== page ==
Hundreds of miles of bus lanes will be built to discourage driving, Boris Johnson will announce today in one of his first acts of ‘levelling up’ Britain.
In a major transport shake-up, the Prime Minister will also unveil simpler fares with daily price caps for multiple journeys across different types of public transport.
Councils and operators will be told to work to increase the frequency of services so passengers can ‘turn up and go’, with main route service so frequent that timetables could be ditched.
More buses will be put on in the evenings and at weekends and all will accept contactless payments.
Britain’s buses have been viewed as something of a ‘Cinderella service’ in recent years, while the bulk of transport investment has gone towards train projects such as HS2, Crossrail and electrification.
In a major transport shake-up, the Prime Minister will also unveil simpler fares with daily price caps for multiple journeys across different types of public transport
The number of bus passengers has fallen by 12 per cent over the past decade, whereas fares have risen by almost 80 per cent over the last 16.
A £3billion investment will help fund 4,000 UK-built electric or hydrogen vehicles to provide clean, quiet and zero-emission travel. There will also be a consultation on an end-date to the sale of new diesel buses.
The Department for Transport hope the strategy will see passengers in England benefiting from more frequent, more reliable, easier to use, better coordinated and cheaper bus services.
The strategy, which reverses much of Margaret Thatcher’s 1986 deregulation, risks angering motorists, who could face longer journeys.
And it comes hard on the heels of the High Court ruling that hundreds of road schemes brought in during the pandemic could be scrapped.
A judge said London Mayor Sadiq Khan’s guidance on the measures – such as pop-up cycle lanes – was ‘unlawful’ and ‘irrational’.
Critics say the measures blocked emergency vehicles and brought gridlock.
In a major transport shake-up, he will also unveil simpler fares with daily price caps for multiple journeys
But Mr Johnson said last night: ‘Buses are lifelines and liberators, connecting people to jobs they couldn’t otherwise take, driving pensioners and young people to see their friends, sustaining town centres and protecting the environment.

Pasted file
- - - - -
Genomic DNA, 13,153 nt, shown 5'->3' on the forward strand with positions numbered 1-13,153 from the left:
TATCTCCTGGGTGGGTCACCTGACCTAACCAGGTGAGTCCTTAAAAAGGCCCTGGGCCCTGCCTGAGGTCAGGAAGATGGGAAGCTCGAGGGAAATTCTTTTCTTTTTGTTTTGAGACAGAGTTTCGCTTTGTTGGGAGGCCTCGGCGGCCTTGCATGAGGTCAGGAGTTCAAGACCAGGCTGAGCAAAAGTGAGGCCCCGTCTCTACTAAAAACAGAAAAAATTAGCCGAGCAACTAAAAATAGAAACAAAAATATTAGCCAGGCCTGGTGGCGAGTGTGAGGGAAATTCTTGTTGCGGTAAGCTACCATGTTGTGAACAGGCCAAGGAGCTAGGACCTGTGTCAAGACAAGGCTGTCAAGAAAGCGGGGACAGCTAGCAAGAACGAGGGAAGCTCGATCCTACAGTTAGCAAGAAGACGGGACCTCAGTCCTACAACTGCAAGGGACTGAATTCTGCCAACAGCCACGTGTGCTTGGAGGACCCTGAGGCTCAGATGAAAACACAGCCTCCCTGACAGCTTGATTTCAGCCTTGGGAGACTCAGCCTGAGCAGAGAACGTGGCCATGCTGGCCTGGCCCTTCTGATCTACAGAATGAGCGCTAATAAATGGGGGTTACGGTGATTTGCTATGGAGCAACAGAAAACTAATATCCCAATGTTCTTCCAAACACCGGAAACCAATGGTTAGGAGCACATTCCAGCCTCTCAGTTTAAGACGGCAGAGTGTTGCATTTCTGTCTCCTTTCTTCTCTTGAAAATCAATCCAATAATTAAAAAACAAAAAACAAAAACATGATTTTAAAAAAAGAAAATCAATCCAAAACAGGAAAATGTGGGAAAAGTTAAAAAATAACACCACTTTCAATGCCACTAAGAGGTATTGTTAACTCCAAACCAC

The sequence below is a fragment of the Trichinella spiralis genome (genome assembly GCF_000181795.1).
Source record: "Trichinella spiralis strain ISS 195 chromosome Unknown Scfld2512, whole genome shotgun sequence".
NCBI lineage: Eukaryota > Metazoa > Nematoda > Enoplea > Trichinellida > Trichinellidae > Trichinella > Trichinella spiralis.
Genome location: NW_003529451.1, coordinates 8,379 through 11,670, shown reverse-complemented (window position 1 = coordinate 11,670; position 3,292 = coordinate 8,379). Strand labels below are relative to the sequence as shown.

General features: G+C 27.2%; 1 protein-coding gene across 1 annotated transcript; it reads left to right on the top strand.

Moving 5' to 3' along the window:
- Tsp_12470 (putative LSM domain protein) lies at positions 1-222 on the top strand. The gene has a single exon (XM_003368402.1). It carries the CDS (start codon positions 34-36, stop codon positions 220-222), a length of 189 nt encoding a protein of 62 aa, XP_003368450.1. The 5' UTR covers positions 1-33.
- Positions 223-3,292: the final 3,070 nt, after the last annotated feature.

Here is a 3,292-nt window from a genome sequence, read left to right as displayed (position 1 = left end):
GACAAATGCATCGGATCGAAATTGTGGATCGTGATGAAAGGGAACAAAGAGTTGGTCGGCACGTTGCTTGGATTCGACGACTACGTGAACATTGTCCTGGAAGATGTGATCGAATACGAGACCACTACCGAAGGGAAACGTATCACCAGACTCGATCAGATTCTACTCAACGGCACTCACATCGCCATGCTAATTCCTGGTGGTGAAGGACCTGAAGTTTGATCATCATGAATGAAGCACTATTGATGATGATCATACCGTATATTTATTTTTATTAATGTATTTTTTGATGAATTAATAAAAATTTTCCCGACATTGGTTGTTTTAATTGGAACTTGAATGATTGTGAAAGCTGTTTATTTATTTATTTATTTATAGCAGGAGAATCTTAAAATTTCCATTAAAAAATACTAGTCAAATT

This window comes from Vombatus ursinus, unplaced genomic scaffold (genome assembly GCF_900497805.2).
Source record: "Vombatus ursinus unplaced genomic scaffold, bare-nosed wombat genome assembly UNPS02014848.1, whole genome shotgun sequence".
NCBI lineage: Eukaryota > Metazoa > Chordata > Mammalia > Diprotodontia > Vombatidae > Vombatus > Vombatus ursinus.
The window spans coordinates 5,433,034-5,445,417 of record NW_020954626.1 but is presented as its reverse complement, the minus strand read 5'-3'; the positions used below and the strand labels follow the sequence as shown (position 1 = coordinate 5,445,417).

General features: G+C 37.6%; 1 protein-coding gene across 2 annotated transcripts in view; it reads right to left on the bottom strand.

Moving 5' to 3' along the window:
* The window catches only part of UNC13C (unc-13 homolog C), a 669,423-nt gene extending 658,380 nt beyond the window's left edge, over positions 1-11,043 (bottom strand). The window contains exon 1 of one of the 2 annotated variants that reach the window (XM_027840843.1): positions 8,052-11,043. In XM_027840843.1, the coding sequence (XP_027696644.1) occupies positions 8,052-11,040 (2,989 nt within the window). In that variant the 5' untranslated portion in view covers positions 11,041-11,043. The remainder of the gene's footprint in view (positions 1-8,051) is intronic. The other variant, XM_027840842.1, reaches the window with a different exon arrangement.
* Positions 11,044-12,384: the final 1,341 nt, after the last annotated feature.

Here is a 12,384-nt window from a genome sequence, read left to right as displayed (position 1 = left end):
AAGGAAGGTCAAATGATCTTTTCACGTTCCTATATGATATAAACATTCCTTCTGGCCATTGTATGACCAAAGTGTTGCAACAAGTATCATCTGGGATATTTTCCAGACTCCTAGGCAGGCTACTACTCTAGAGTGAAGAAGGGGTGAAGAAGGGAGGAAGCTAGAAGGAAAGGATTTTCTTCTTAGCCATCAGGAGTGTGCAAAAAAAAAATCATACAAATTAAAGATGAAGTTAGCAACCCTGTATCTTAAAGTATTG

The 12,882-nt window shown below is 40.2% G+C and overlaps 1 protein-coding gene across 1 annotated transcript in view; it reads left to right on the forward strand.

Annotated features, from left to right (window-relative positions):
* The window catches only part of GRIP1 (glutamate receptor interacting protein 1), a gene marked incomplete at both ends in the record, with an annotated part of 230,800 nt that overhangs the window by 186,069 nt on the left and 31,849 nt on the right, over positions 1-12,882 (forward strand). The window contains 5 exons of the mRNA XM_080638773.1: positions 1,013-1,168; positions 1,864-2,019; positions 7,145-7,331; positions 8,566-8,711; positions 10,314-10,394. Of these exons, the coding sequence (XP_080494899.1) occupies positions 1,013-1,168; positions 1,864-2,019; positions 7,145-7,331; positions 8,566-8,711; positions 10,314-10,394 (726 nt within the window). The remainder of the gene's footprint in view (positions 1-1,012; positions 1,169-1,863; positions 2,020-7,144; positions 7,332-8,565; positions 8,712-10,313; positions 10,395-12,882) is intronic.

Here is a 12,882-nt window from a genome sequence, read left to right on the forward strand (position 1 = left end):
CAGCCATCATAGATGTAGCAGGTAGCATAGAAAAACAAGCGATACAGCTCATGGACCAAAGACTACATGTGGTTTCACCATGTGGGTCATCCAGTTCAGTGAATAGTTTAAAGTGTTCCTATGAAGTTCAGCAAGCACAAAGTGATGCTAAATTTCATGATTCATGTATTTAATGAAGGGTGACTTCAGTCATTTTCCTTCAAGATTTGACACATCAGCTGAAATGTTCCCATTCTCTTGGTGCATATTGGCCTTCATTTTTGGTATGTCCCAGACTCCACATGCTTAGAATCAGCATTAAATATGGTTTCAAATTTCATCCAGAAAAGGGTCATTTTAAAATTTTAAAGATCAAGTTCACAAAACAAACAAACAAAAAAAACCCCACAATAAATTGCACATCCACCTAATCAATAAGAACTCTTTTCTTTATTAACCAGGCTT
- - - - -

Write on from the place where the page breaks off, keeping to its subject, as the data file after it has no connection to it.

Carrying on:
‘As we build back from the pandemic, better buses will be one of our first acts of levelling-up.
‘Just as they did in London, our reforms will make buses the transport of choice, reducing the number of car journeys and improving quality of life for millions.’
Transport Secretary Grant Shapps added: ‘Buses are this country’s favourite way of getting around.
‘They help us get to school, to the GP, or to the shops – but services across England are patchy, and it’s frankly not good enough. The quality of bus service you receive shouldn’t be dependent on where you live.’
But critics have said the move only puts a sticking plaster over the cracks of years in underinvestment in bus services.
Labour’s shadow bus minister Sam Tarry said: ‘This so-called strategy offers nothing for those who were looking for a bold vision to reverse the millions of miles of bus routes lost across the country.
‘People will be wondering when they return to work whether there will be enough affordable and regular buses for their daily commute.
‘The Tories said deregulation would improve our buses but they’re running bus services into the ground. Passengers now face a toxic mix of rising fares, cuts to services and reduced access.’
Mick Cash, general secretary of the Rail, Maritime and Transport union, said the strategy appears to ‘lack ambition’ for addressing the challenges of getting people back onto sustainable public transport following the Covid-19 pandemic.
The Campaign to Protect Rural England warned that half of rural towns in the South West and North East were ‘transport deserts’.
Policy director Tom Fyans said: ‘A one-off investment of £3billion is really just an expensive sticking plaster after a decade of cuts to rural bus services.’
Meanwhile, David Brown, Chief Executive of major transport operator, Go-Ahead Group: ‘It’s the right time to have a national strategy for buses.
‘Bus usage has been falling for seven years and if Britain is serious about becoming a carbon neutral nation, we urgently need to halt that decline and persuade people to leave their cars at home.
“In order to do that, buses need to be quick, reliable and convenient. That means giving more bus priority including precedence for buses at traffic lights and tackling rush hour gridlock.’